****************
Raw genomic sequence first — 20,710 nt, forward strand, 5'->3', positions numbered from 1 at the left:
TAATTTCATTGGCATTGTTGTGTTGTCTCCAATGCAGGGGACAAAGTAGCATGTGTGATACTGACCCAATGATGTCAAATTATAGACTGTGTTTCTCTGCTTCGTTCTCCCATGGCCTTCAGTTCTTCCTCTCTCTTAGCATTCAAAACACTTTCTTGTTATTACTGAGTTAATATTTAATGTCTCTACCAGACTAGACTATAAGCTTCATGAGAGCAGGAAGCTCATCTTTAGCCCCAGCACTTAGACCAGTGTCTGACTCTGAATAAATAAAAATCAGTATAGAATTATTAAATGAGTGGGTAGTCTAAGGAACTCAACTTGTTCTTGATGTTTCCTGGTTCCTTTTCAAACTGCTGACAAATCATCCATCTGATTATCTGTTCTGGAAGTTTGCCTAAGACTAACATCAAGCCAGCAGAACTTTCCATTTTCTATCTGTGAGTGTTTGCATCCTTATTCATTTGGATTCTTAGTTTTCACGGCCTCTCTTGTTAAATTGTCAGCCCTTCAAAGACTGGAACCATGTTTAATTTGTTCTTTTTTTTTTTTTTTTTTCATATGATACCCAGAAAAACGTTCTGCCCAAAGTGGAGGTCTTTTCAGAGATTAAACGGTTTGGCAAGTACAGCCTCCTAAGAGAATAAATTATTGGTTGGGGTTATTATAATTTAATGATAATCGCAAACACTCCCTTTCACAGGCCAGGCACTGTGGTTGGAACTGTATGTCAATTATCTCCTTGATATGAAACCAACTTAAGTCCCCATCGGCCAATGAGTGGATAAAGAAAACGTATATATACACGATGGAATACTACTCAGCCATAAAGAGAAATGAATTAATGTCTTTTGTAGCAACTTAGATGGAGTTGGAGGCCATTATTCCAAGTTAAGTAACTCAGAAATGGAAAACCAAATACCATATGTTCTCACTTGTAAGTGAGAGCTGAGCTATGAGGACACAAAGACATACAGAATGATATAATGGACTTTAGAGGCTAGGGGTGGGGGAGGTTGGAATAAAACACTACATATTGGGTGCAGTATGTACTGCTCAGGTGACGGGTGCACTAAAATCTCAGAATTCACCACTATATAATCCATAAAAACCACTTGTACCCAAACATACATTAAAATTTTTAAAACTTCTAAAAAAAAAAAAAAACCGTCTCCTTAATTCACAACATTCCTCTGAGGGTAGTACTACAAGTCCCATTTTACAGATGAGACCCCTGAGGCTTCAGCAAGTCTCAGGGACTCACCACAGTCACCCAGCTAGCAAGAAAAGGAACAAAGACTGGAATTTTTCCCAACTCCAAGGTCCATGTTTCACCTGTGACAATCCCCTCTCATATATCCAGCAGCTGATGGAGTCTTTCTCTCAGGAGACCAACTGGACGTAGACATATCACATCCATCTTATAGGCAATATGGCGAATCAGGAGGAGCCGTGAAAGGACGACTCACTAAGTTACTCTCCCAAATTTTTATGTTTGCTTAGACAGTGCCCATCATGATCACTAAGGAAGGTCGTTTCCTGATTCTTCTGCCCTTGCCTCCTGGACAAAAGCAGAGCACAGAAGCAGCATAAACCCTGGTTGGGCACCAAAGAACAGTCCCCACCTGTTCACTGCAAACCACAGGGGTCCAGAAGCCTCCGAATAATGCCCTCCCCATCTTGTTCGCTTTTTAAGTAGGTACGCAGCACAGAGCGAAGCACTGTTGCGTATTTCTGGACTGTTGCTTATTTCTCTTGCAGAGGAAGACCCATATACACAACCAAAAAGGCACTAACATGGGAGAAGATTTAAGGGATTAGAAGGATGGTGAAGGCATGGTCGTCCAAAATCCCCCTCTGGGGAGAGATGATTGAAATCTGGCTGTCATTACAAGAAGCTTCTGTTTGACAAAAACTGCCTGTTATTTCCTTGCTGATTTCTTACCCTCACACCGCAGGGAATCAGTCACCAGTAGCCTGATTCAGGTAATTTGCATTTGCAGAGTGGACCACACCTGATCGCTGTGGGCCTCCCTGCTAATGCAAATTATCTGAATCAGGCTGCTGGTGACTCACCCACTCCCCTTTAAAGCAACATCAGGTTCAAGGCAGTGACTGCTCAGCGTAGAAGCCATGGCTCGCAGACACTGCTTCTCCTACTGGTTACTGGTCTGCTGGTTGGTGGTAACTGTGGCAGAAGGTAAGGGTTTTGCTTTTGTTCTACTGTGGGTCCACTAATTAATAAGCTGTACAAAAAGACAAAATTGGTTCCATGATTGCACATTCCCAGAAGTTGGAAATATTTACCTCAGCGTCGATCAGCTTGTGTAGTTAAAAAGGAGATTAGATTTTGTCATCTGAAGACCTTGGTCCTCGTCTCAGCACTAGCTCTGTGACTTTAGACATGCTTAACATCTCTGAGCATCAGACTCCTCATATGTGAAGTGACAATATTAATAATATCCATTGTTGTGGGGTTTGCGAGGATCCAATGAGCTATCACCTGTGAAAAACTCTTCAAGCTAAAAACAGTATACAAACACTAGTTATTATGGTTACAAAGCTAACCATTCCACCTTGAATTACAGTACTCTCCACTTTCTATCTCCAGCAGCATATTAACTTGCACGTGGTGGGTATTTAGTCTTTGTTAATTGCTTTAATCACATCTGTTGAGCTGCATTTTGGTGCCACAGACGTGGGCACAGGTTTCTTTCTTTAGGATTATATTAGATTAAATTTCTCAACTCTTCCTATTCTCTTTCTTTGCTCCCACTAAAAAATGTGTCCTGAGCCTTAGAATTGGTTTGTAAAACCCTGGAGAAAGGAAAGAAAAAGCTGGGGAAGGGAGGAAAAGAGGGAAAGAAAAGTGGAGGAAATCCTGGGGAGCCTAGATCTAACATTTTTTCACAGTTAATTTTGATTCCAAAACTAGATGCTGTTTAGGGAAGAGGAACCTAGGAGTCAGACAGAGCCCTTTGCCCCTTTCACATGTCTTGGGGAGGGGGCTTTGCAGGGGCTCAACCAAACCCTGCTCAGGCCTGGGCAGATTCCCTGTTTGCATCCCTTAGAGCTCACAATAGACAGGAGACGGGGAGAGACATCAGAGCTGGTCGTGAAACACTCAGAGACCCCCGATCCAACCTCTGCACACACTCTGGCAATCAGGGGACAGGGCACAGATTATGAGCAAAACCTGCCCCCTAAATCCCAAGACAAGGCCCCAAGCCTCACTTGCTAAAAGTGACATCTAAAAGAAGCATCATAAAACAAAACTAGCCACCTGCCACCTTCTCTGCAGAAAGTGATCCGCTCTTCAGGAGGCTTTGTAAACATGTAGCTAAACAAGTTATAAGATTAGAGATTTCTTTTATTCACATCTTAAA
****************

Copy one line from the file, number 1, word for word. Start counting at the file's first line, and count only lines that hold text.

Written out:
Raw genomic sequence first — 20,710 nt, forward strand, 5'->3', positions numbered from 1 at the left: